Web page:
10 Minutes With Rebecca Atienza: Part One

We talk to Rebecca Atienza of Barista & Farmer and Hacienda San Pedro about Puerto Rico’s ‘Cup of Hope’ and the challenges overcome by her family farm.

BY ERIKA KOSS
SPECIAL TO BARISTA MAGAZINE ONLINE

The island of Puerto Rico once produced the “coffee of popes and kings,” long before it became a semi-autonomous territory of the United States in 1898. Coffee first arrived to “The Enchanted Island” around 1736, eventually becoming the highest-produced crop, next to sugar and tobacco.

Rebecca Atienza on her family farm Hacienda San Pedro in Puerto Rico. Photo courtesy of Rebecca Atienza.

One of the esteemed coffee haciendas belongs to the Atienza family, who owns Hacienda San Pedro in Jayuya, in the middle of the island. As the fourth generation involved in her family’s coffee farm, Rebecca Atienza has paved her own way forward as the creator and manager of five cafés in San Juan, all which sell this coffee from Hacienda San Pedro. With Francesco Sanapo, she cofounded an international program called Barista & Farmer, an international program for baristas to visit producing countries. She has also been a sensory judge in various barista global competitions. Despite the farm experiencing two hurricanes—Georges in 1998 and Maria in 2016—continued outbreaks of la broca, and other challenges, she and her family’s resilience endures, as they continue to offer “the Cup of Hope.”

The interview below is a composite after four years of friendship, and by phone in December 2019.

Erika Koss: It’s a particular honor for me to interview you for Barista Magazine Online, because it was thanks to the Barista Magazine cover feature of you in 2015 that I first read about you, which led to our first meeting in January 2016 at your inaugural café in San Juan that opened in 2008. Since that time, what are some of the highlights of your work in coffee from the last four years?

Rebecca Atienza: Since then, many things have changed. I opened two more shops, so now I own five cafés in Puerto Rico. The biggest challenge is to keep quality as the priority, alongside innovation. My first shop turned 11 years old in July 2019, and now in San Juan there are plenty of places to go for coffee. To keep the business alive, our strategy is to offer quality, consistency, and good service.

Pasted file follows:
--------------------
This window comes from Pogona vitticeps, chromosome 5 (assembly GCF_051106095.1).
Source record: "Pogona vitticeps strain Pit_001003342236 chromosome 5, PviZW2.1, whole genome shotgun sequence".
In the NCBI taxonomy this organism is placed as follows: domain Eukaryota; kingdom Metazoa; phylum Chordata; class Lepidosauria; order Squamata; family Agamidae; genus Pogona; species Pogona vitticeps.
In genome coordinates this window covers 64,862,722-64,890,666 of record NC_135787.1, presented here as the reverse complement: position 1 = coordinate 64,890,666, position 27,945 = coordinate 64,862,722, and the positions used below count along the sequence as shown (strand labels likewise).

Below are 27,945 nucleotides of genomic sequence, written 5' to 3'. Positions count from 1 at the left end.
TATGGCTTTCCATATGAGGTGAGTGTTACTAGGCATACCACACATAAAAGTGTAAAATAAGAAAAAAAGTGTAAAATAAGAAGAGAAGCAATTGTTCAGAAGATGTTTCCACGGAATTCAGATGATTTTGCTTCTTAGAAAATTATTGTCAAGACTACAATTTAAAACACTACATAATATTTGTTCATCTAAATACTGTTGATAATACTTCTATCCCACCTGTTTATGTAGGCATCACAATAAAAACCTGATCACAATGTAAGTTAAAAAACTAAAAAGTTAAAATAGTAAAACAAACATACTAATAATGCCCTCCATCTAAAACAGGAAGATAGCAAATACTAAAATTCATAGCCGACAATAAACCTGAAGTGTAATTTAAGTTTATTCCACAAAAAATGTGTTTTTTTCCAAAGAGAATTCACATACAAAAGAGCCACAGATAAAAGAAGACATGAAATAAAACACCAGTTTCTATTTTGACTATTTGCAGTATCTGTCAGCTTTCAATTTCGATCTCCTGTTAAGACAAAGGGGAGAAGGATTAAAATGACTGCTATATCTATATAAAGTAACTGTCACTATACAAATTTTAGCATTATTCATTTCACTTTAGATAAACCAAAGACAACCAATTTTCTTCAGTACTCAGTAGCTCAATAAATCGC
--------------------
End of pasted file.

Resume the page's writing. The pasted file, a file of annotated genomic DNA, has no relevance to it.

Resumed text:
Rebecca at one of her cafés. Photo by Rebecca Atienza.

But what has not changed is that your family offers its coffee, literally from seed to cup, right? 

Exactly. We only offer 100% Puerto Rican coffee that is grown, cultivated, harvested, and processed in our farm at the mountains. We put a lot of passion, commitment, and love in each cup that we prepare in the café, and also at the farm there is a lot of work. In all these years, my responsibility has been to spread the message about coffee quality and the seed-to-cup process.

Despite all your family’s efforts of four generations, you have all shown such enduring resilience. I still have the texts between you and me during Hurricane Maria, which struck your island on September 20, 2017. That kind of fear of Mother Nature’s fury is distinctively terrifying. Can you share where you were that night, and how you felt after?

Hurricane Maria was the worst nightmare someone can have. In one day, we saw all our efforts and hard work of decades destroyed. After that awful night, I looked through the window and tears started coming from my eyes, because outside was only destruction. The next two days, we tried to walk through the farm and found most of the coffee crop on the ground. In that moment, I felt it was the end. I said to myself, “What am I going to do now, since this is my way to provide for my family?” I couldn’t feel anything else but frustration, uncertainty, sadness. Yet at the same time, I have an incredible family and many friends that offered help. Slowly, slowly things started to get better, but recovery took a very long time.

That is the story of where you were on the farm. What was going on in the city, where your cafés are located?  Were they also destroyed?

The story at the shop was another thing than what happened on the farm. The cafés were OK. After the disaster, we were the only place open, so we were able to offer a cup of coffee to desperate people. We called it “the Cup of Hope.” This was the best thing to offer.

We will continue our conversation with Rebecca tomorrow.

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ABOUT THE AUTHOR
Erika Koss’ coffee career began in 1995 as a barista in San Diego. Now living in Nairobi, Kenya, she is a Research Associate at the University of Nairobi, a Ph.D. candidate in International Development Studies at Saint Mary’s University in Halifax, Nova Scotia, and an Authorized SCA Trainer. Follow her on Instagram @aworldinyourcup.

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